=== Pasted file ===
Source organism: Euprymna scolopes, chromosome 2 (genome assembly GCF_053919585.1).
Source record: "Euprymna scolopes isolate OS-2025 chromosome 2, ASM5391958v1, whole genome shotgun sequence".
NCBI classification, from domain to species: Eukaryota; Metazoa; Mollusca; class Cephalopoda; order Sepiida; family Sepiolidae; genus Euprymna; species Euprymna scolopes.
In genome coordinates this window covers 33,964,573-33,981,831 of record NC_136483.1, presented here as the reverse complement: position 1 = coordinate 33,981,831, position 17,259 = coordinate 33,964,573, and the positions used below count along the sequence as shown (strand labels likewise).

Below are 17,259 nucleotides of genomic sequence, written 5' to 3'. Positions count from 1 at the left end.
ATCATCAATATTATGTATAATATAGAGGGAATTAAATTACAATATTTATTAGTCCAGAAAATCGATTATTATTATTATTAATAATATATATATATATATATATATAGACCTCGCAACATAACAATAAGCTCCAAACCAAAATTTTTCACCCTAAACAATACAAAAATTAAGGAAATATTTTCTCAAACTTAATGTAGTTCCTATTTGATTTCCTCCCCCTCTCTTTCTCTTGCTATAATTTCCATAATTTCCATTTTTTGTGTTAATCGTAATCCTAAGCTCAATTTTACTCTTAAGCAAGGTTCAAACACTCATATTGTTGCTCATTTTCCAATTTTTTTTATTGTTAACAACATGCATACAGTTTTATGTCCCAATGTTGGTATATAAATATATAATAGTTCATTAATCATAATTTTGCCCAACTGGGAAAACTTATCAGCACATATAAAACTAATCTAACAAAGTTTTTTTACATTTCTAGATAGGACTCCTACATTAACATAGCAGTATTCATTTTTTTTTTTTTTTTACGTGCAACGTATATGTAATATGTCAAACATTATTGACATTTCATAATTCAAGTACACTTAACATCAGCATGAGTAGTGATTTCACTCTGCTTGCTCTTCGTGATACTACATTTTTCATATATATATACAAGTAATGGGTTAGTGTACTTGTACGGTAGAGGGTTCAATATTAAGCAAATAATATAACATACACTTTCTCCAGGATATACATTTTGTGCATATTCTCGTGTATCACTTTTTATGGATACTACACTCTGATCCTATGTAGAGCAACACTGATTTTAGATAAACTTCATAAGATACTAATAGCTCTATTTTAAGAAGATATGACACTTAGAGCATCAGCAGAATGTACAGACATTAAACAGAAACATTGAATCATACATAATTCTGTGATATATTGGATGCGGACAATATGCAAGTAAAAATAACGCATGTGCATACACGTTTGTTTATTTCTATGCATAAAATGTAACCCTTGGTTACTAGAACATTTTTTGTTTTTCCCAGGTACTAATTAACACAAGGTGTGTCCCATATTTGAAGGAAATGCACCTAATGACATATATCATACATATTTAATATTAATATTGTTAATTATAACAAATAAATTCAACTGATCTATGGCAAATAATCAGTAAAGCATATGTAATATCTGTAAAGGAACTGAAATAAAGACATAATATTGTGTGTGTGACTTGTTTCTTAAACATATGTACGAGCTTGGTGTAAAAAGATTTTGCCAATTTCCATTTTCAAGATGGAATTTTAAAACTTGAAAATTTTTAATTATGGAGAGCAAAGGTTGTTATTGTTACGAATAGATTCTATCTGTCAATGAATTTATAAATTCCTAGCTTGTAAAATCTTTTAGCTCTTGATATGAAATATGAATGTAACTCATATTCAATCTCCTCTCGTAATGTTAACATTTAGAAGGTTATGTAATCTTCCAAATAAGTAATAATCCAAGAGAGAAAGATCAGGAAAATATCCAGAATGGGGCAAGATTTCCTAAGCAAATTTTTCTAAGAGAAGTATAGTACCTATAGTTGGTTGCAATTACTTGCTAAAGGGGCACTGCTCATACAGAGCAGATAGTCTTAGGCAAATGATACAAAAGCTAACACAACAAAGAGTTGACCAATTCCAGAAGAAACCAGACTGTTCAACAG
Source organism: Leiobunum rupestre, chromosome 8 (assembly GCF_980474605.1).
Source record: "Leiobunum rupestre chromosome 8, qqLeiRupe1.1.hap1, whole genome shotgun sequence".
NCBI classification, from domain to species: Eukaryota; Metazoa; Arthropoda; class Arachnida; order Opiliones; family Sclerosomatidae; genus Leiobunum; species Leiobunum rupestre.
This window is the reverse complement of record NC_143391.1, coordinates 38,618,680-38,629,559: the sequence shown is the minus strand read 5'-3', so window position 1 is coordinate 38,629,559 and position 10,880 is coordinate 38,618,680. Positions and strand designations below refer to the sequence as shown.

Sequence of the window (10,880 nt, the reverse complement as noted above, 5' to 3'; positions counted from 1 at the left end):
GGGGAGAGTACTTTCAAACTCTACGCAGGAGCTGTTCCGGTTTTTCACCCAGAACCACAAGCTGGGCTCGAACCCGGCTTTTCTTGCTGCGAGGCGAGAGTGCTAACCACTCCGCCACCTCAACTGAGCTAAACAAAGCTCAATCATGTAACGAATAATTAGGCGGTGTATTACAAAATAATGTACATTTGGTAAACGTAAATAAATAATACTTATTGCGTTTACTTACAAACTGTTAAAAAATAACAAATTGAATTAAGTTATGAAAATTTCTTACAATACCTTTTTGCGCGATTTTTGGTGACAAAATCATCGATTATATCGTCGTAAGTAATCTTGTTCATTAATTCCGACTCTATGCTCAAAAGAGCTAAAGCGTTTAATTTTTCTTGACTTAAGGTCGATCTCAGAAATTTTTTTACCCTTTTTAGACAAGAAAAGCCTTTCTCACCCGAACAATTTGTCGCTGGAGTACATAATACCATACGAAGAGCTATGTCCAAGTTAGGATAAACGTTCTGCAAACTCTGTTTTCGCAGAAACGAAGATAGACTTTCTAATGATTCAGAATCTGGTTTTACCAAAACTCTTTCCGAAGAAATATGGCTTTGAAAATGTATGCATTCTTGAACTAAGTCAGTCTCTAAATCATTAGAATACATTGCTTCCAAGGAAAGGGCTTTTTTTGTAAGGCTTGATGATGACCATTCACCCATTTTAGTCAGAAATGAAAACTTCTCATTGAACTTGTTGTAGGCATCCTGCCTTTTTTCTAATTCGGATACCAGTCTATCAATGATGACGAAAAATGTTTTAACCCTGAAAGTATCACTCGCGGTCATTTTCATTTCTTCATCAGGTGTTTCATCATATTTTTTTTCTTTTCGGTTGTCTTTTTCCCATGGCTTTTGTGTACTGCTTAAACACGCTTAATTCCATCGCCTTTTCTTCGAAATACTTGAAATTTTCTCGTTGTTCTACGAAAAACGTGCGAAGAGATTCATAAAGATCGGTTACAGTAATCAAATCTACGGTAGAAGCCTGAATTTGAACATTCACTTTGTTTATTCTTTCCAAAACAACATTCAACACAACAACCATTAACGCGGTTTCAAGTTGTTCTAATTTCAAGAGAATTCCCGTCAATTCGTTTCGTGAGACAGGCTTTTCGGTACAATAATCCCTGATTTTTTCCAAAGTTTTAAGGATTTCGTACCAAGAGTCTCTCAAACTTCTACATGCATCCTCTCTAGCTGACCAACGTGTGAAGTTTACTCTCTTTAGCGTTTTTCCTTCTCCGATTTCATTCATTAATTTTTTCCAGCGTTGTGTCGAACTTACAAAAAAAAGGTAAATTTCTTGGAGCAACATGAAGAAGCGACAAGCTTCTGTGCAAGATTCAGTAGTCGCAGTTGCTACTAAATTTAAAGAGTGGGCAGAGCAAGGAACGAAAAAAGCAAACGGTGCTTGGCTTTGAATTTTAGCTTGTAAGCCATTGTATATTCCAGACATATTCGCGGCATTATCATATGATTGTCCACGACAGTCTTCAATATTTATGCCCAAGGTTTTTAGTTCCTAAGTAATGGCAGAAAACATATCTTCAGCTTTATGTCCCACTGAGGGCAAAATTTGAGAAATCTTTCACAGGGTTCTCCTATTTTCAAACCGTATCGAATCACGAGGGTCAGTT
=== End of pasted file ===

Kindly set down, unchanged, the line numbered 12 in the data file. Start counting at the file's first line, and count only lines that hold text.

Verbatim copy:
GGGGAGAGTACTTTCAAACTCTACGCAGGAGCTGTTCCGGTTTTTCACCCAGAACCACAAGCTGGGCTCGAACCCGGCTTTTCTTGCTGCGAGGCGAGAGTGCTAACCACTCCGCCACCTCAACTGAGCTAAACAAAGCTCAATCATGTAACGAATAATTAGGCGGTGTATTACAAAATAATGTACATTTGGTAAACGTAAATAAATAATACTTATTGCGTTTACTTACAAACTGTTAAAAAATAACAAATTGAATTAAGTTATGAAAATTTCTTACAATACCTTTTTGCGCGATTTTTGGTGACAAAATCATCGATTATATCGTCGTAAGTAATCTTGTTCATTAATTCCGACTCTATGCTCAAAAGAGCTAAAGCGTTTAATTTTTCTTGACTTAAGGTCGATCTCAGAAATTTTTTTACCCTTTTTAGACAAGAAAAGCCTTTCTCACCCGAACAATTTGTCGCTGGAGTACATAATACCATACGAAGAGCTATGTCCAAGTTAGGATAAACGTTCTGCAAACTCTGTTTTCGCAGAAACGAAGATAGACTTTCTAATGATTCAGAATCTGGTTTTACCAAAACTCTTTCCGAAGAAATATGGCTTTGAAAATGTATGCATTCTTGAACTAAGTCAGTCTCTAAATCATTAGAATACATTGCTTCCAAGGAAAGGGCTTTTTTTGTAAGGCTTGATGATGACCATTCACCCATTTTAGTCAGAAATGAAAACTTCTCATTGAACTTGTTGTAGGCATCCTGCCTTTTTTCTAATTCGGATACCAGTCTATCAATGATGACGAAAAATGTTTTAACCCTGAAAGTATCACTCGCGGTCATTTTCATTTCTTCATCAGGTGTTTCATCATATTTTTTTTCTTTTCGGTTGTCTTTTTCCCATGGCTTTTGTGTACTGCTTAAACACGCTTAATTCCATCGCCTTTTCTTCGAAATACTTGAAATTTTCTCGTTGTTCTACGAAAAACGTGCGAAGAGATTCATAAAGATCGGTTACAGTAATCAAATCTACGGTAGAAGCCTGAATTTGAACATTCACTTTGTTTATTCTTTCCAAAACAACATTCAACACAACAACCATTAACGCGGTTTCAAGTTGTTCTAATTTCAAGAGAATTCCCGTCAATTCGTTTCGTGAGACAGGCTTTTCGGTACAATAATCCCTGATTTTTTCCAAAGTTTTAAGGATTTCGTACCAAGAGTCTCTCAAACTTCTACATGCATCCTCTCTAGCTGACCAACGTGTGAAGTTTACTCTCTTTAGCGTTTTTCCTTCTCCGATTTCATTCATTAATTTTTTCCAGCGTTGTGTCGAACTTACAAAAAAAAGGTAAATTTCTTGGAGCAACATGAAGAAGCGACAAGCTTCTGTGCAAGATTCAGTAGTCGCAGTTGCTACTAAATTTAAAGAGTGGGCAGAGCAAGGAACGAAAAAAGCAAACGGTGCTTGGCTTTGAATTTTAGCTTGTAAGCCATTGTATATTCCAGACATATTCGCGGCATTATCATATGATTGTCCACGACAGTCTTCAATATTTATGCCCAAGGTTTTTAGTTCCTAAGTAATGGCAGAAAACATATCTTCAGCTTTATGTCCCACTGAGGGCAAAATTTGAGAAATCTTTCACAGGGTTCTCCTATTTTCAAACCGTATCGAATCACGAGGGTCAGTT